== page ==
When does caring for others and serving them shift into the wary territory of unhealthy sacrifice? I’ve been working to distinguish this for myself.
For example, in general, I enjoy serving my family. I make meals, help out with kids, share our abundance and host holiday gatherings. I’ve gotten better over the years at inviting family members to contribute what they can so I’m not doing it all.
It becomes unhealthy sacrifice when I’ve given too much and find myself feeling exhausted and resentful. I’ve overdone it.
How do I end up in that territory? I notice that sometimes I volunteer too quickly without thinking through the implications or larger impact on my schedule, my time, my creativity. And then suddenly, I feel burdened — a victim of my own enthusiasm. I’ve done it to myself. I said “yes” too easily.
My very large family is pretty good about not taking advantage of me. They’ll ask if it really works for me before they drive their kids over for the night. This gives me a chance to consider the implications again. Does it work?
That’s the question I ask myself over and over: Is this workable? Meaning, do I have the time, energy and capacity for this particular activity or promise? I have to really look to see.
Years ago, the only way I knew something wasn’t working was after the fact, through my own suffering made visible. If I was suffering, then I knew it didn’t work. Suffering is how you know you’ve crossed the line from a sense of service and generosity into sacrifice.
In many religious traditions, sacrifice is revered. In this context, sacrifice is the offering of material possessions or the lives of animals or humans to a deity as an act of propitiation or worship. In other words, something of value is offered as an act of worship.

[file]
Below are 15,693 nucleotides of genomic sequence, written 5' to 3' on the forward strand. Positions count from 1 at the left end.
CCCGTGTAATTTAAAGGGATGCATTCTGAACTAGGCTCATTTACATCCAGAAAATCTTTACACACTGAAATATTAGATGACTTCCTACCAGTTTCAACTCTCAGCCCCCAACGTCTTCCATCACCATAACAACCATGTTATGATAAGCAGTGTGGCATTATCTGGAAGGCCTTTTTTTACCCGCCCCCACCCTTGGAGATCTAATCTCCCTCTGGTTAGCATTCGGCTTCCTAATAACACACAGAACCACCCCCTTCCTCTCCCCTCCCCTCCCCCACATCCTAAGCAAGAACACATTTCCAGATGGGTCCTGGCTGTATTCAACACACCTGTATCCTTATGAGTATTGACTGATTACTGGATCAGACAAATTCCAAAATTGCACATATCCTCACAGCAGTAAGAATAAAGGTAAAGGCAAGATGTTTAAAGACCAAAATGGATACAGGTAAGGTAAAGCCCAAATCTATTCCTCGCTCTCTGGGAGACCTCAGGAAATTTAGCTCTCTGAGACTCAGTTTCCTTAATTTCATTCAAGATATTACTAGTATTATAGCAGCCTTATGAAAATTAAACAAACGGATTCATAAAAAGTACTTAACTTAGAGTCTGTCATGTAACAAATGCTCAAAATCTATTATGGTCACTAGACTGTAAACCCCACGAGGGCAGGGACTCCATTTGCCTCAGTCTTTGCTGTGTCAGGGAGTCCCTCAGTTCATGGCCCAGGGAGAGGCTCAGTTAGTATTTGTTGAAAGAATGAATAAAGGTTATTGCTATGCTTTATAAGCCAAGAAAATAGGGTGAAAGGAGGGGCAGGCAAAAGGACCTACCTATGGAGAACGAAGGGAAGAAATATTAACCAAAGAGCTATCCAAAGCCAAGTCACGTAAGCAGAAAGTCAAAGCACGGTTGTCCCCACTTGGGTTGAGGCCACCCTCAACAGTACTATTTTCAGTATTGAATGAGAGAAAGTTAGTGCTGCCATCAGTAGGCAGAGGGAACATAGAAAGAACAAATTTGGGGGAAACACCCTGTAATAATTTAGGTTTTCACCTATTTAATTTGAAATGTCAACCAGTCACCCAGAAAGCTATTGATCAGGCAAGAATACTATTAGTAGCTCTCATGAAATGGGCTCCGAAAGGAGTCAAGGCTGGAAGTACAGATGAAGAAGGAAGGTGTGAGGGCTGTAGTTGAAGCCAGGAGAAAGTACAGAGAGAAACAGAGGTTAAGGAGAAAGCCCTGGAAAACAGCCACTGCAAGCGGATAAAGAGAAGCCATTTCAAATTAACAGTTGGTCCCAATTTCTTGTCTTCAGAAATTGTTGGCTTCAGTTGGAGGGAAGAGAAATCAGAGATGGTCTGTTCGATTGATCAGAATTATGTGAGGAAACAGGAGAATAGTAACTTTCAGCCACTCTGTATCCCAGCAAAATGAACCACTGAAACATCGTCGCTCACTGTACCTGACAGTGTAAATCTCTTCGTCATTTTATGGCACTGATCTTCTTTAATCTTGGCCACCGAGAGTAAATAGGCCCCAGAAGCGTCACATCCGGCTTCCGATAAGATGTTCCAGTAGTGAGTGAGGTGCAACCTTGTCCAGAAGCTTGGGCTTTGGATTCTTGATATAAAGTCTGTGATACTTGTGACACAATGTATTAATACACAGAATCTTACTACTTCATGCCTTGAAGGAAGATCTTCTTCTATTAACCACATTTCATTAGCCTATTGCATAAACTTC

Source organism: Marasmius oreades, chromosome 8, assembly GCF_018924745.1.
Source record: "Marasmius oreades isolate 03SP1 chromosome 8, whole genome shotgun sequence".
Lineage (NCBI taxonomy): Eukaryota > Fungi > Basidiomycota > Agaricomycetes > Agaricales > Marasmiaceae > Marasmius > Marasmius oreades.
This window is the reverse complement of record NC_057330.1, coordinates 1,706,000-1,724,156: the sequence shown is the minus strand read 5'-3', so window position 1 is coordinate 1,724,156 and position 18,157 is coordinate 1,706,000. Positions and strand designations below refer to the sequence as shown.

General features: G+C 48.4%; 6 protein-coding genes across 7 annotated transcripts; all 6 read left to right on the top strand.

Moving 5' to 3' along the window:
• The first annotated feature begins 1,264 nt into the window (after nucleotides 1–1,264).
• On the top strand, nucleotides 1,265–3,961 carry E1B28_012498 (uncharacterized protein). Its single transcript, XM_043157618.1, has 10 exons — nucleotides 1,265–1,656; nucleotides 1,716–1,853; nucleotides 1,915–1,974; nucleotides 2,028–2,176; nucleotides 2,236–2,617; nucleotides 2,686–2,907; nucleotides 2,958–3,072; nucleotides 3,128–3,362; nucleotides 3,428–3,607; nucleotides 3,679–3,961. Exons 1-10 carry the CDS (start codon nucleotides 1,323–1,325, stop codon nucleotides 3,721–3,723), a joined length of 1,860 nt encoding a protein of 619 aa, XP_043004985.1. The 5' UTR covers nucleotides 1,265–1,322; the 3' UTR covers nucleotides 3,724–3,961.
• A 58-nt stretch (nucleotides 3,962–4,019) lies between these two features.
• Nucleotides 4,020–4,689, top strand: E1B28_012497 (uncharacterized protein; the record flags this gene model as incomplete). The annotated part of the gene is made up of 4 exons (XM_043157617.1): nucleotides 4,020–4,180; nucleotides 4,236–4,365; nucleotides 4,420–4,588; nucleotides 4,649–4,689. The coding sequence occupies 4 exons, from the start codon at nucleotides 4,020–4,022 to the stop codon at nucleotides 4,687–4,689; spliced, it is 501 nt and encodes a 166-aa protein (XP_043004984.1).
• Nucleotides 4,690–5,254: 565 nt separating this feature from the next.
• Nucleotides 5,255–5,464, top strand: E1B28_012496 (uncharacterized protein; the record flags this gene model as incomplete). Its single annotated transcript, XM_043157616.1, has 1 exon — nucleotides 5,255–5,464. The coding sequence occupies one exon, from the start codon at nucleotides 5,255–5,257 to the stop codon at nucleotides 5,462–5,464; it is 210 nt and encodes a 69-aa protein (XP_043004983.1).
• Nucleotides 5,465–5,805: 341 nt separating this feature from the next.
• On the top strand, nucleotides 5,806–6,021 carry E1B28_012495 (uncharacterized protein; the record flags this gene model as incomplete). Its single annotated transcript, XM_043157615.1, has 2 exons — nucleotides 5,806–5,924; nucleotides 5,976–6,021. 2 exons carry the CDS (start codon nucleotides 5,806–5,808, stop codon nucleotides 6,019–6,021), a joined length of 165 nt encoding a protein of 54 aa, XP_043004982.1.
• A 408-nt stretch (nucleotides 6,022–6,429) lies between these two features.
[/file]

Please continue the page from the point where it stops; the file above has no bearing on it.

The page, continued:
Of course, your offering of time and creativity is a way to communicate to your family that you love (not worship, necessarily) them, but also that you want to give your best to them. Unhealthy sacrifice happens when you give too much of yourself, when you feel resentful and bitter about the exchange.
That resentment is the telltale.
Sometimes the thing that doesn’t work — the too much — is perfectionism. I had a conversation with a friend the other day who lives in a house on a beautiful lake. She and her husband created a wonderful gathering place for friends and family. But during the summer, she becomes a washerwoman. She admitted that she washes 10-15 beach towels a day after her guests have had a dip in the lake.
I asked her why she doesn’t ask her guests to bring their own beach towels. She shook her head “no” and said that she likes all the towels to match. Perfectionism. The obvious downside is that while she’s washing towels everyone else is out there having fun. Eventually, even if it’s beneath the surface, resentment is likely to set in.
Can you recognize your own resentment? What are the indications for you? Psychologists connect resentment to experiencing neglect, disappointment, envy, disgust, exasperation and irritation.
Anger is the primary emotion I experience when resentment peeks its head through the fence. I’m mad at someone I love, sometimes really mad. I have to sift and sort my thoughts and feelings — through journaling or going for a walk or just sitting quietly — until I can figure out what I am so mad about.
Often, I unearth some kind of disappointment. Something didn’t go the way I thought it would. Maybe not enough appreciation was offered (or none at all) and I feel taken for granted. Or someone said they would do something to help out and they didn’t follow through. Or I feel neglected and not considered in plans or events.
When I find myself being judgmental, I write them down so I can get a good look at them. Then, I do The Work, a creation by Byron Katie. She developed what she calls a “Judge Your Neighbor” worksheet. It’s fabulous for figuring out what you’re upset about.
What I can see now is that service is a kind of circle, where we serve one another in the ways that communicate love, affinity, connection. I like to bake and cook, so I often serve through food. My family members then serve me by picking up a coffee for me on their way to my house. Or volunteering to do the dishes after a big family meal. This kind of reciprocal service keeps me feeling like my service is part of the larger whole.
What might it take for you to offer your community true service devoid of unhealthy sacrifice? What do you have to stop doing, start doing, continue doing? This is the road back to a true contribution.